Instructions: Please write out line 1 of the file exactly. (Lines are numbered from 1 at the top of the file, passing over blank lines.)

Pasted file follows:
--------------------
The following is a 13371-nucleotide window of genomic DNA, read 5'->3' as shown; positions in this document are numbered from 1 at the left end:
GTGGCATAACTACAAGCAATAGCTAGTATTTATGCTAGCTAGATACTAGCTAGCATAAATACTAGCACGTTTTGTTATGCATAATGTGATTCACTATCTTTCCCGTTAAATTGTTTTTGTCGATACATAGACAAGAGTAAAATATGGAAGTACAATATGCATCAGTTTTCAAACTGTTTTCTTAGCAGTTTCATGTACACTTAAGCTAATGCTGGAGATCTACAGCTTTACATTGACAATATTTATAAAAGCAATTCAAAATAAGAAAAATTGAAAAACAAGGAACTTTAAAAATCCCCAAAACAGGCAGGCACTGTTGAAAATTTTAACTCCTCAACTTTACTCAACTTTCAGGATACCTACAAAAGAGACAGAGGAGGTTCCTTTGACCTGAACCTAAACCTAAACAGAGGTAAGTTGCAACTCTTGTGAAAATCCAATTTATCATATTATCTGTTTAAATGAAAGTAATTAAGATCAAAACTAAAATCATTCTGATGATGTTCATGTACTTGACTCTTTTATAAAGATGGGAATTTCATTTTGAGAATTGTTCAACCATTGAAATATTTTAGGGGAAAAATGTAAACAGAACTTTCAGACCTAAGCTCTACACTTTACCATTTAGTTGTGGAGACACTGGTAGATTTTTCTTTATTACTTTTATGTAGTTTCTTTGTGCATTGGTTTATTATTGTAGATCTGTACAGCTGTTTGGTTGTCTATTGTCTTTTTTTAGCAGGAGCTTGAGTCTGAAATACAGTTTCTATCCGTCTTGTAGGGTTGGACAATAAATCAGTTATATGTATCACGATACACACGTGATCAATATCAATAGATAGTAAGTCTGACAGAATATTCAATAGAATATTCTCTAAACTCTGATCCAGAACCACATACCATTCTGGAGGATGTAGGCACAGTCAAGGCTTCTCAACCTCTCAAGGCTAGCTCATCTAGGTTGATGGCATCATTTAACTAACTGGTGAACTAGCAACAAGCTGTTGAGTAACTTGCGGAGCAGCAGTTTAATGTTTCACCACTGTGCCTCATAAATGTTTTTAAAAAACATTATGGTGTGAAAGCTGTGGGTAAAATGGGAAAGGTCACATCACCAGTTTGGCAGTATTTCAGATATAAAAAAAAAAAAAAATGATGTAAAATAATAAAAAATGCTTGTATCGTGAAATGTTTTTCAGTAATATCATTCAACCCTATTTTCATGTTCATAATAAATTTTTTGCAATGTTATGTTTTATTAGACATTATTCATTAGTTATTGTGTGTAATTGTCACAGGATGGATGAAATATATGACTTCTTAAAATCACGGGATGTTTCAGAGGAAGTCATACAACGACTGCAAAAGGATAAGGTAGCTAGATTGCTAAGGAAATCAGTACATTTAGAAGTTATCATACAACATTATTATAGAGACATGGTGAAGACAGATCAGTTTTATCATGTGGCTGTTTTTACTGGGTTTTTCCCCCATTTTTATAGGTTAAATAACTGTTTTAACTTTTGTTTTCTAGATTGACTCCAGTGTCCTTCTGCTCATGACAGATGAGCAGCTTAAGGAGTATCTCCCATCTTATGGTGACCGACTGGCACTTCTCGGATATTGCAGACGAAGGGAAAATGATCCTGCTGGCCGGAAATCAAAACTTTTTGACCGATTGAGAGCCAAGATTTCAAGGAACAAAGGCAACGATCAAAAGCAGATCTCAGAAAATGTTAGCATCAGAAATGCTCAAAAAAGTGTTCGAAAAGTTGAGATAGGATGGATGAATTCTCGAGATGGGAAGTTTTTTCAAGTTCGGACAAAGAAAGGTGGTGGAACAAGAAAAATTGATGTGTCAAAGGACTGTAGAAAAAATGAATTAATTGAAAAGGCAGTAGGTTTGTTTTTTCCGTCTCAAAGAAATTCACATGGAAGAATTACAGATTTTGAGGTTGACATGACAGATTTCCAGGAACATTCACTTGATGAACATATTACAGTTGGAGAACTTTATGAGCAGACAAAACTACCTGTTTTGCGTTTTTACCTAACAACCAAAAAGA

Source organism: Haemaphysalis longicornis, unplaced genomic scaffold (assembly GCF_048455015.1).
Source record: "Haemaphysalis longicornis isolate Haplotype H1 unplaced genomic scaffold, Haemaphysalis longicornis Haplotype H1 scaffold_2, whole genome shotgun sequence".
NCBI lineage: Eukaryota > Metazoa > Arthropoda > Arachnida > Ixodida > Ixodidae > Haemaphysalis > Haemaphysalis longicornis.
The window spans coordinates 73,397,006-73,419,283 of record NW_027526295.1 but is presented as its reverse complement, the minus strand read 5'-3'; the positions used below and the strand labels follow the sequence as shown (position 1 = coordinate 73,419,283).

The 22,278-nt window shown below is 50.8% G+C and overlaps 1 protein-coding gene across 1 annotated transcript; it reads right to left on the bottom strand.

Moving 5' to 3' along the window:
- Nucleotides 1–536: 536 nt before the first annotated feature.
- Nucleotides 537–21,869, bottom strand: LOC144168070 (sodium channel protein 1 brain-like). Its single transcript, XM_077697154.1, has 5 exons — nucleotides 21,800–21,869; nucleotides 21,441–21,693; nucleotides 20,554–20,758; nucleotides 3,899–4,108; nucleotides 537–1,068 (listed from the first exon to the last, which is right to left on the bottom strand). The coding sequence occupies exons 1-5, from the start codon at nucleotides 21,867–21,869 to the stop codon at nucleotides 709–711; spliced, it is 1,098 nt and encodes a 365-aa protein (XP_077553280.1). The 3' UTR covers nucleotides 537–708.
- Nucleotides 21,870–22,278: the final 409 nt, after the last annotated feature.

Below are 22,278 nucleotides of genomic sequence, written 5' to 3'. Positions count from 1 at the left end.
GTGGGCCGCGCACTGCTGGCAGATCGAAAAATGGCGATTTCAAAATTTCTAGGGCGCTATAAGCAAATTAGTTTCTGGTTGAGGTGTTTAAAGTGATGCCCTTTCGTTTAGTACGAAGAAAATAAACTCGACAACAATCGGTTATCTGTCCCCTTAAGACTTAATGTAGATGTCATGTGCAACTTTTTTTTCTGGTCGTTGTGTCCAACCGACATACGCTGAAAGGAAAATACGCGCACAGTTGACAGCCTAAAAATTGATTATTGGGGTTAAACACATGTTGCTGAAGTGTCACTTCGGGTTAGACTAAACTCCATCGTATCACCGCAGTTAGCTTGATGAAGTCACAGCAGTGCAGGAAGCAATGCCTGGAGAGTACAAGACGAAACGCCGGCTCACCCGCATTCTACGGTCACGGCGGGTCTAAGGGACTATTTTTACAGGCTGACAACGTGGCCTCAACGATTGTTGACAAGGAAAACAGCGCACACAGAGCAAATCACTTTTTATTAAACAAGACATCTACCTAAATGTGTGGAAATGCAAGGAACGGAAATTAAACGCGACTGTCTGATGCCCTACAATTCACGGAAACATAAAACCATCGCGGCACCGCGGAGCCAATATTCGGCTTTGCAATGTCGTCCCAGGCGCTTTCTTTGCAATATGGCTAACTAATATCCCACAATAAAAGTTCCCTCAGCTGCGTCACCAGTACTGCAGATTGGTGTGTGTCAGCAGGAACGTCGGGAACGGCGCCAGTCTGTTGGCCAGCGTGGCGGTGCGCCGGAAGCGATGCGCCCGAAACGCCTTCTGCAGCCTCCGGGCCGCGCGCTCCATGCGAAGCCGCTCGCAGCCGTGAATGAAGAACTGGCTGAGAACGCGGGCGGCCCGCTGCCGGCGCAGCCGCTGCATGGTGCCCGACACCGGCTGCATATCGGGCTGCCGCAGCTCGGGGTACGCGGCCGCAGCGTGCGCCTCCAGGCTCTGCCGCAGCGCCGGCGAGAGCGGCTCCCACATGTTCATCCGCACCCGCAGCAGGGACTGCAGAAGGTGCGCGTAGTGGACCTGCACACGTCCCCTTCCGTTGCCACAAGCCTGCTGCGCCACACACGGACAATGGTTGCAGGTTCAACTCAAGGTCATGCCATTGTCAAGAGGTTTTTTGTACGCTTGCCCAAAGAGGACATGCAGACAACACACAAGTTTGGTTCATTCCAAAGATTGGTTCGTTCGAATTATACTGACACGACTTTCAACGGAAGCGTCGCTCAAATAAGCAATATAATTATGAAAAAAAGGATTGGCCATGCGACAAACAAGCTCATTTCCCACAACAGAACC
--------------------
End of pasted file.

The following is a 13371-nucleotide window of genomic DNA, read 5'->3' as shown; positions in this document are numbered from 1 at the left end: